North Korea agrees to new US talks, fires suspected missiles | News | DW | 01.10.2019
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North Korea agrees to new US talks, fires suspected missiles

North Korean and US officials have both said the first talks since February could take place sometime next week. Soon after the announcement, South Korea's military said North Korea launched "unidentified projectiles."

North Korea and the United States announced Tuesday that they will hold working-level nuclear talks sometime next week, which would be the first such dialogue between Washington and Pyongyang since a bilateral summit in February ended without a deal.

North Korea's state news agency said in a statement that the two sides agreed to have "preliminary contact" on October 4, and hold negotiations the next day. US State Department spokeswoman Morgan Ortagus later confirmed the talks, but did not specify an exact time or location.

After the talks were announced Tuesday evening, the South Korean military reported that "short-range projectiles" were launched Wednesday morning from the North Korean port city Wonsan.

Japan condemns launch 

A Japanese government spokesperson said one of the projectiles landed in Japanese waters off of Shimane Prefecture in the country's southwest.

Japanese Prime Minister Shinzo Abe said Japan would hold a meeting of its National Security Council over a response to the launches. 

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"The launch of ballistic missiles violates UN Security Council resolutions. We sternly lodge a protest over the launch and strongly condemn it," said Abe.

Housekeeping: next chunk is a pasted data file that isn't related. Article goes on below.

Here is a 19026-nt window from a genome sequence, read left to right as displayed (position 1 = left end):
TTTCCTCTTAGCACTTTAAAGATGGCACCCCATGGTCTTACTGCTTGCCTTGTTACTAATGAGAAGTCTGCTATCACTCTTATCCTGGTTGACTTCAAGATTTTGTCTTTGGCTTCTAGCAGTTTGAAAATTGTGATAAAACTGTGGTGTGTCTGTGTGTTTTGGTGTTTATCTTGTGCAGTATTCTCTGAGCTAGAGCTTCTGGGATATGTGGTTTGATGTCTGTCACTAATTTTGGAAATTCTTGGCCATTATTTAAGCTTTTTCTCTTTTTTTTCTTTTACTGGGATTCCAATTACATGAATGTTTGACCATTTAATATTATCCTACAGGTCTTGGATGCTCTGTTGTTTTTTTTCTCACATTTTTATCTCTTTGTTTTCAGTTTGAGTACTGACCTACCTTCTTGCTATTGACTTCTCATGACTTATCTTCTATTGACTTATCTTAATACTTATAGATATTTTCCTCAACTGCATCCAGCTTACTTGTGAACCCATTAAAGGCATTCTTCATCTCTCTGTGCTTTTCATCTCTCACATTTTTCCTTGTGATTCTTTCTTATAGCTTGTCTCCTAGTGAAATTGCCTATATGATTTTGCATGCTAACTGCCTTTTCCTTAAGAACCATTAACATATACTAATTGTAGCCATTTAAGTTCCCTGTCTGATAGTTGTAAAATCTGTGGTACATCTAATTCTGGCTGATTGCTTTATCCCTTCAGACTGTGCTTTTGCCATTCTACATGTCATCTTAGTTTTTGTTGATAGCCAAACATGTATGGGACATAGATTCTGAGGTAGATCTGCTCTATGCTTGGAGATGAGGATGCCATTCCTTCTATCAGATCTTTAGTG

"We will do the utmost to protect the safety of the people and stay on high alert while coordinating with the United States and the international community," he added. 

Missiles and talks  

The short-range launch would be the ninth by North Korea since US President Donald Trump and North Korean leader Kim Jong Un had an impromptu meeting at the Demilitarized Zone (DMZ) dividing the two Koreas in June.

Read more: Opinion: Donald Trump strolls through Kim Jong Un's North Korean minefield

The missile tests are widely seen as a strategy by Pyongyang to show its expanded military capabilities to gain leverage ahead of any new negotiations with the US.

In September, Pyongyang said it had tested a "super-large multiple rocket launcher" system, shortly after signaling it was ready to resume talks. 

Trump and Kim agreed to new nuclear negotiations at the DMZ meeting, however progress has stalled due to North Korea's anger at joint US-South Korea military drills.

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wmr/se (Reuters, AP, AFP, dpa)

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